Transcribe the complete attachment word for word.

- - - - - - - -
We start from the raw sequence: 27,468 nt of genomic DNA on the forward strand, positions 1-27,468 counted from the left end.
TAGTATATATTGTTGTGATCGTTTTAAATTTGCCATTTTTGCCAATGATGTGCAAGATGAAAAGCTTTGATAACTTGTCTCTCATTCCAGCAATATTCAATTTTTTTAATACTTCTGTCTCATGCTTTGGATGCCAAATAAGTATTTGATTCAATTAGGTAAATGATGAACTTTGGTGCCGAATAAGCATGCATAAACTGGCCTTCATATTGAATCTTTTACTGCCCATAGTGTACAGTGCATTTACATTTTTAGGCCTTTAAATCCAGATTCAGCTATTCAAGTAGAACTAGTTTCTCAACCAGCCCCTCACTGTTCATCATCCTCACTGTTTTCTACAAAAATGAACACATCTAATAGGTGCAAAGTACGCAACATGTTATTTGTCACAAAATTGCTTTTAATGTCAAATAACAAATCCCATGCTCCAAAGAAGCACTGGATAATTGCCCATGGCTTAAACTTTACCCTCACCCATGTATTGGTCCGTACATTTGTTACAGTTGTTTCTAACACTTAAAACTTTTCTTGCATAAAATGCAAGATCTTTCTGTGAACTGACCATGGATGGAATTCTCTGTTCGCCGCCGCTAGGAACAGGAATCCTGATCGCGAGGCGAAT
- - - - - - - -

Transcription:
We start from the raw sequence: 27,468 nt of genomic DNA on the forward strand, positions 1-27,468 counted from the left end.
TAGTATATATTGTTGTGATCGTTTTAAATTTGCCATTTTTGCCAATGATGTGCAAGATGAAAAGCTTTGATAACTTGTCTCTCATTCCAGCAATATTCAATTTTTTTAATACTTCTGTCTCATGCTTTGGATGCCAAATAAGTATTTGATTCAATTAGGTAAATGATGAACTTTGGTGCCGAATAAGCATGCATAAACTGGCCTTCATATTGAATCTTTTACTGCCCATAGTGTACAGTGCATTTACATTTTTAGGCCTTTAAATCCAGATTCAGCTATTCAAGTAGAACTAGTTTCTCAACCAGCCCCTCACTGTTCATCATCCTCACTGTTTTCTACAAAAATGAACACATCTAATAGGTGCAAAGTACGCAACATGTTATTTGTCACAAAATTGCTTTTAATGTCAAATAACAAATCCCATGCTCCAAAGAAGCACTGGATAATTGCCCATGGCTTAAACTTTACCCTCACCCATGTATTGGTCCGTACATTTGTTACAGTTGTTTCTAACACTTAAAACTTTTCTTGCATAAAATGCAAGATCTTTCTGTGAACTGACCATGGATGGAATTCTCTGTTCGCCGCCGCTAGGAACAGGAATCCTGATCGCGAGGCGAAT